Keep in mind that a best practice is to manage capabilities in these sub-components and a few other sub-components through a centralized process management hub. In the RISE with SAP offering, this centralized hub capability has been named “home base.” This centralized capability baselines existing processes, manages and documents process changes, and designs and re-engineers business processes. You can imagine this as being a control tower for your BPI and BPM capabilities.

Design, Simulate and Improve: Like the “Monitor and Analyze” component, analytics is the key tool in these components as well but starts playing a more critical role. These three sub-components heavily lever­age diagnostic and prescriptive analytics, which in turn leverage descriptive data as inputs. Prescriptive analytics approaches help answer questions like what if? and what is the best? and provide results that allow users to simulate various process scenarios and provide insights on how to design best-in-class processes and/or make improvements to existing processes. Diagnostic analytics also help improve processes by answering the question why did it happen? helping identify issues that may be impacting the process or causing process failures. Best-in-class BPI tools generally have these capabilities inbuilt with the BPM aspects.

With the advent of machine learning (ML) algo­rithms, they are increasingly being incorporated for diagnostic analytics for root cause analysis and failure diagnostics. Algorithms like regression and clustering are already being leveraged by many organizations.

Model and Manage: As has been the theme with all other sub-components discussed, these components also heavily leverage analytics, primarily descriptive and prescriptive analytics. Virtual digital models of business processes are created which allows those leveraging these tools to support components like Monitor, Analyze, Design and Simulate. Consider that a best practice is to centralize these capabilities in the central hub mentioned previously. Optimization models, which are prescriptive analytics models, are also leveraged in process modeling, and help answer the question what is best?

Many BPM tools have risk management modeling tools to achieve Sarbanes-Oxley Act (SOX) compliance. These models leverage predictive analytics algorithms. Predictive analytics algorithms leverage historical data points to predict future outcomes or values of dependent variables. A key aspect to understand is that all the sub-components discussed so far are not siloed and hence influence, impact, and support each other. Therefore, the end-to-end process is an iterative one, powered by analytics.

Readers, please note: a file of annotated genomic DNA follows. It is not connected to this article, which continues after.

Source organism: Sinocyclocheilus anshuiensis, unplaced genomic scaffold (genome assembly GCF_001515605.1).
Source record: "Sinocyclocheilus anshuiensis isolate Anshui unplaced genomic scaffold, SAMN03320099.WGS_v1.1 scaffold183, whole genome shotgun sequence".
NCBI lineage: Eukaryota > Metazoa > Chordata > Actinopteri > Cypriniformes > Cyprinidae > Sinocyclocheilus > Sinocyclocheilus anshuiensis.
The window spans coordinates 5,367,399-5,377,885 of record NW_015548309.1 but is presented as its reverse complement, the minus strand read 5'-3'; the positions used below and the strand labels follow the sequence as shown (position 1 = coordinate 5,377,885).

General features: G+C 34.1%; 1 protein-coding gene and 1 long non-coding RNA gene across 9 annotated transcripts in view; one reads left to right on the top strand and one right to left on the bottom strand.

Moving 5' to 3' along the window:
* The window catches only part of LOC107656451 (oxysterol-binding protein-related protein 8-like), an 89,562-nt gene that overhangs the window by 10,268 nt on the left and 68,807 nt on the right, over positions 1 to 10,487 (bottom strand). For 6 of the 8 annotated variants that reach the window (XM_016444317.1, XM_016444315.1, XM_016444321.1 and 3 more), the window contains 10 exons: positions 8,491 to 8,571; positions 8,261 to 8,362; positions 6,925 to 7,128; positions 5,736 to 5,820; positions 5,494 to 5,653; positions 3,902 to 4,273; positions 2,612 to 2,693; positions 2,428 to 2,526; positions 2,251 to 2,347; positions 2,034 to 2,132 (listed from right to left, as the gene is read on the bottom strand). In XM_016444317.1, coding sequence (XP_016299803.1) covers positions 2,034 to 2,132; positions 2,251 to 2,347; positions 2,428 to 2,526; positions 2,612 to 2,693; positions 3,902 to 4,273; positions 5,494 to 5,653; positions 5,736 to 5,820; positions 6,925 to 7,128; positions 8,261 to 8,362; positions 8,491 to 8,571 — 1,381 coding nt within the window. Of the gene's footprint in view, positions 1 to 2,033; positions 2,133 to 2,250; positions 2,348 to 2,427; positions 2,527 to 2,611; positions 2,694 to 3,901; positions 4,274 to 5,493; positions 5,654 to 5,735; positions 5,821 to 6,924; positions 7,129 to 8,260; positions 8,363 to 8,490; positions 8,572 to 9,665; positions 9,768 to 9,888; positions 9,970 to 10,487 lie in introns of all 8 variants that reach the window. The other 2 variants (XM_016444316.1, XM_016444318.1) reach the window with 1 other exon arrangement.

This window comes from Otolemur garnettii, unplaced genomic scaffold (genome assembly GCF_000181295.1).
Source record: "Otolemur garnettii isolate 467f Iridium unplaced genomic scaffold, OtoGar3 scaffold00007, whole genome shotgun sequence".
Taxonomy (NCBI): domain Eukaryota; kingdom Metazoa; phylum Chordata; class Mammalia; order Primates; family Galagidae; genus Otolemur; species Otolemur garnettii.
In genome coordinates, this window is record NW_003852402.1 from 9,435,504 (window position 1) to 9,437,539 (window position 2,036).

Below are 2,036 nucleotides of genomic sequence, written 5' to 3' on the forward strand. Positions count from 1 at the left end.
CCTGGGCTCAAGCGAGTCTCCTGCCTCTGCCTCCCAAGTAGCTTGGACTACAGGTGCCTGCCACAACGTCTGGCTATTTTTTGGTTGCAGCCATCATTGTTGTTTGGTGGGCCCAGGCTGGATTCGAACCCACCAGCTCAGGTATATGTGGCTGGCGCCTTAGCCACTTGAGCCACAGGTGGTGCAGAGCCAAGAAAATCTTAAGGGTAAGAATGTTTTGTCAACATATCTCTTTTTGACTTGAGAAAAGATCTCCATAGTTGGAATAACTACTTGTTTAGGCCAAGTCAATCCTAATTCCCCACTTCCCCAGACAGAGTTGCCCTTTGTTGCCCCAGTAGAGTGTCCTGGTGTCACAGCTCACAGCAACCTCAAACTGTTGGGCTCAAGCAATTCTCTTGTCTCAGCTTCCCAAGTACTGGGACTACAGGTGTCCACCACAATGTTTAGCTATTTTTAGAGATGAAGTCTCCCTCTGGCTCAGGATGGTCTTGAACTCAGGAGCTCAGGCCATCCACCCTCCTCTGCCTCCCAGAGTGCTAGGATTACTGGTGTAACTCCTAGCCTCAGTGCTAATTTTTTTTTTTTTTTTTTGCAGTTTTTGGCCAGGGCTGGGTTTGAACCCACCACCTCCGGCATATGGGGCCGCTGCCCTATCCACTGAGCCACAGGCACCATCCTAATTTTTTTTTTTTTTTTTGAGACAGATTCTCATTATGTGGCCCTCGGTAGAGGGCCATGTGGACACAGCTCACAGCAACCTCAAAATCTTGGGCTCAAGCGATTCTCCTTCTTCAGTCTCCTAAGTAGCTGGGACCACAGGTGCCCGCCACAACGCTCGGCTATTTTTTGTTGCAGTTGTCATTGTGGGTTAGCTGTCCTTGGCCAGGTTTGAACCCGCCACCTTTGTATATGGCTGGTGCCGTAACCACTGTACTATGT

Benchmarking: Management guru Peter Drucker once quoted: “If you can’t measure it, you can’t manage it.” It is imperative that to build world class business processes, you need to benchmark them con­tinuously, against the best. Benchmarking approaches primarily leverage descriptive analytics, however the key aspect is not the approach, but rather the numbers against which you benchmark your processes.

What Does This Mean for SAPinsiders?

For years SAP customers have expressed concerns that the intricate and massive platforms and solutions provided by SAP bring with them a set of challenges. RISE with SAP provides a one stop shop for all digital transformation needs of its customer base, irrespec­tive of where organizations are currently in their transformation journey. And analytics plays a key role among the foundational capabilities that support this solution offering.

Some key aspects that SAPinsiders need to keep in mind are:

  • Analytics is one of the core capabilities of BPI. Therefore, most best-of-breed BPI and BPM tools have inbuilt analytics capability. However, a care­ful evaluation must be made to determine if those requirements meet your unique business needs.
  • The underlying data will define the success or failure of building world class BPI capabilities. Your analyt­ics capabilities are as good as the data that feeds into these tools. Implement an effective and robust data collection and data management infrastructure to eliminate data latency, quality, and integrity.
  • Analytics talent is the other pillar of successfully building BPI capabilities. While capturing insights and data from business processes is required, it is not useful if that data is not leveraged to generate value, like process improvements, process re-design, or process optimization. Invest in building an ana­lytics talent pool dedicated to BPI and BPM.
  • Benchmarking is not just dashboarding. Design KPIs strategically and thoughtfully. Leverage them to improve your processes continuously by benchmark­ing against the best in your class.